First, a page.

Tricia Gerrodette, Sierra Vista resident and activist, disagreed.
“The BLM’s job is to protect the SPRNCA and its resources, not to be a good neighbor,” she said.
Resident Christie Brown described an incident down at the river involving cattle and their waste in the stream. Her concern was for the safety of children playing in the area at the time.
A number of people commented on the lack of action by the BLM to stop cattle incursions.
Kali Holtschlag was not sure why people saw a problem with cattle as they can be “the best tool to manage large landscapes.”
Since there are no federal guidelines for rangeland health, each state devises its own. The BLM will follow Arizona’s standard, but that drew a bit of concern.
Some questioned why the SPRNCA is considered rangeland when it’s a protected conservation area. No answer was given.
Baker explained the process to renew the grazing lease, which requires a land health evaluation and environmental assessment prior to the issuance of a renewal. The BLM wants to know if Arizona standards for grazing are being met and, if not, are the cattle detrimental.
The process uses 17 indicators related to soil and site stability which are assessed to get an overall rating. The process is “repeated for hydrologic function and biotic integrity.”
In addition to the 7,000 acres in allotments, BLM could use cattle for vegetation management in a targeted area, McGowan continued. “If it is used, it would be in a very controlled and we could create a brush break around the area.”
Margarita Guzman, acting Tucson field officer, and Theresa Condo, biological science technician, explained the BLM in Arizona will now use an assessment, inventory and monitoring strategy (AIM) as the framework to inventory and quantitatively assess the condition and trend of natural resources on the SPRNCA.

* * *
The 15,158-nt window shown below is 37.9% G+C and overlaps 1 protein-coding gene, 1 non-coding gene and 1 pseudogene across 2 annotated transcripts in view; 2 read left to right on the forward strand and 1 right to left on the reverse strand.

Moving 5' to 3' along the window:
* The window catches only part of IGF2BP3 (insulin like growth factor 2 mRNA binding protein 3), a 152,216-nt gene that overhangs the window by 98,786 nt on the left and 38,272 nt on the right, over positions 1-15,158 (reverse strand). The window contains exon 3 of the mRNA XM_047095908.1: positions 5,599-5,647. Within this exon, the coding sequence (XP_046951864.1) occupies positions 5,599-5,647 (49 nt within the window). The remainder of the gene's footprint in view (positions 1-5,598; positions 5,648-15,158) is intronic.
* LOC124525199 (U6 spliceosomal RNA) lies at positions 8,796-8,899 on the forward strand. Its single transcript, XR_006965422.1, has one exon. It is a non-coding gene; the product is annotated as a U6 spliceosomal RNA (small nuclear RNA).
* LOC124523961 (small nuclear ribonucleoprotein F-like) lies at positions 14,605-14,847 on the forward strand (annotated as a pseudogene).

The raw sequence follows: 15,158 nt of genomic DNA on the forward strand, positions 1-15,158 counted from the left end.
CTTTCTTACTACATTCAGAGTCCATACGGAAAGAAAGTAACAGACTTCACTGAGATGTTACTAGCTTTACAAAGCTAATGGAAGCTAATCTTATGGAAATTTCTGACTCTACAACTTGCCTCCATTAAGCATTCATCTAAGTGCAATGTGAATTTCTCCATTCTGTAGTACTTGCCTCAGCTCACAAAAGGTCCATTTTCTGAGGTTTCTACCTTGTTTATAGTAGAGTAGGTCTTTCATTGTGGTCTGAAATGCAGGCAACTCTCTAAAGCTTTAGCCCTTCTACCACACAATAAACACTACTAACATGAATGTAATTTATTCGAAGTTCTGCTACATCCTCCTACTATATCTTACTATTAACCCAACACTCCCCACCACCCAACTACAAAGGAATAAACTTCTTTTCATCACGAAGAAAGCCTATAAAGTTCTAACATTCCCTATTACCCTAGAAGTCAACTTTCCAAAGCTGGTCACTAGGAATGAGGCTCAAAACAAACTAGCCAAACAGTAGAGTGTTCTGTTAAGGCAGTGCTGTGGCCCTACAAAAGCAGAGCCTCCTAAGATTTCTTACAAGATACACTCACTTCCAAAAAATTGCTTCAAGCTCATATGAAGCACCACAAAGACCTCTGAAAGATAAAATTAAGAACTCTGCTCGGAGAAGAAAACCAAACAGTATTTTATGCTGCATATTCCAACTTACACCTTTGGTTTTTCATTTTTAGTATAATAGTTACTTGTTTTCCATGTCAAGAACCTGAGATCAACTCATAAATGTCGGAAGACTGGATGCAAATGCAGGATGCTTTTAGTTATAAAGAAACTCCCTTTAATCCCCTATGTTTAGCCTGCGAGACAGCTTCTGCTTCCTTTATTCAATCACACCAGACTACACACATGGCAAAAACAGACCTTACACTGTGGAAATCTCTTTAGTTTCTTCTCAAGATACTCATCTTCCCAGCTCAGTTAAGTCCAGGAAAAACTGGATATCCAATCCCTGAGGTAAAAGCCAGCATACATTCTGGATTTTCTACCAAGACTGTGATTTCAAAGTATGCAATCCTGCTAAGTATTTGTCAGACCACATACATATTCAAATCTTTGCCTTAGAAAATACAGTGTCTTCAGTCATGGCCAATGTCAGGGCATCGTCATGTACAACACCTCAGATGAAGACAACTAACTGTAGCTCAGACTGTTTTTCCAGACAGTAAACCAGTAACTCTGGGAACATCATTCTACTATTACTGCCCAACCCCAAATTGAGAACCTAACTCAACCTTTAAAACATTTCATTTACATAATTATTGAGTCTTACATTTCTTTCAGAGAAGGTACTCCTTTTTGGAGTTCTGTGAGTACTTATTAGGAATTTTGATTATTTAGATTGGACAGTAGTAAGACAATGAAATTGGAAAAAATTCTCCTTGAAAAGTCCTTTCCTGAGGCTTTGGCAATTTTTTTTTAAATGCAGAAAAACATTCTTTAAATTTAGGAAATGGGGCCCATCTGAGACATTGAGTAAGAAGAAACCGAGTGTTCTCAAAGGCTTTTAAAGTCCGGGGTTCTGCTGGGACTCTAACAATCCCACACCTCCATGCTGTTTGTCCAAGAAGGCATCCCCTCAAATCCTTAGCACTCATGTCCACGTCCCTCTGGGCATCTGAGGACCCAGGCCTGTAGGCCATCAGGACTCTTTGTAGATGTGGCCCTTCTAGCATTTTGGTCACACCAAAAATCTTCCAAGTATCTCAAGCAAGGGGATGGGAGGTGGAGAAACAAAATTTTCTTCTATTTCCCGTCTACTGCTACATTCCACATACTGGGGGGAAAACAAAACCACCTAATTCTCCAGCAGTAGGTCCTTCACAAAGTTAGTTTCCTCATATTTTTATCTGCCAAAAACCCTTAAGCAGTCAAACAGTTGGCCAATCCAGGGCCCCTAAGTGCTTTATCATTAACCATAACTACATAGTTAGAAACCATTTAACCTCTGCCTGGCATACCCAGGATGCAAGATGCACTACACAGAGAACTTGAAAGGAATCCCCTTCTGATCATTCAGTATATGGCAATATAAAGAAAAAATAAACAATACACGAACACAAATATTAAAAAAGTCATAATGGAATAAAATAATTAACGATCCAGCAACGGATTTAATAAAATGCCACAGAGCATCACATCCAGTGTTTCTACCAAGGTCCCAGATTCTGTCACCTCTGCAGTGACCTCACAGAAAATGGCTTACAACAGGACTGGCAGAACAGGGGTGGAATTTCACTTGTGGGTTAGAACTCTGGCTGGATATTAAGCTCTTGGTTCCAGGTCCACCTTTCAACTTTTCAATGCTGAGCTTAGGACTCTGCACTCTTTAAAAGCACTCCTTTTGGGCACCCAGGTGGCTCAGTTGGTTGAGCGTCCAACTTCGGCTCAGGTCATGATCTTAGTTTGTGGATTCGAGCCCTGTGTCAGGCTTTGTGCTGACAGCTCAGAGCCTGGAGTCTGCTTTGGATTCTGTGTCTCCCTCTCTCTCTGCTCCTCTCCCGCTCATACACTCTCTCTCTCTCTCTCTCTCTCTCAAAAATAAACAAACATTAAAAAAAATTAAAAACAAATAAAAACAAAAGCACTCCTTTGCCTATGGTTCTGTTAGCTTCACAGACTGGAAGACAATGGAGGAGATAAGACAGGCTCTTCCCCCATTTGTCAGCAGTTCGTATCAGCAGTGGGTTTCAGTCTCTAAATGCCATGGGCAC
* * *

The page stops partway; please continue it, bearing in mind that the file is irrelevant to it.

The plan is to focus on terrestrial and specific lotic vegetation in the uplands before studying the lentic vegetation which include wetlands and the flood plain of the river. The study would note the diversity of vegetation and its heights and track the presence of plant species of concern.
Tice Supplee, Audubon Arizona, pointed out, “AIM is still very developmental for riparian areas. I encourage using methodologies for lotic that have been used for a long time on SPRNCA. You should use citizen science where possible.”
McGowan assured old data would be used and combined with the new AIM data.
Kim Ryan, BLM, gave an overview of the renovation project at Fairbanks Mercantile building and Francisco Mendoza, BLM ranger for the SPRNCA, on the 5,100 acres established for hunting in the SPRNCA.
Lopez said, “There’s a lot of experience and expertise in this group. I look forward to working with everyone.”
McGowen and Lopez said the questions and comments made by the group would be answered and considered in moving forward.
McGowan is unsure where the comments will be posted, yet. She said in an interview she may start another webpage for the implementation of the RMP.
The stakeholders will receive an email providing them with the site address and what the next steps will be, she said.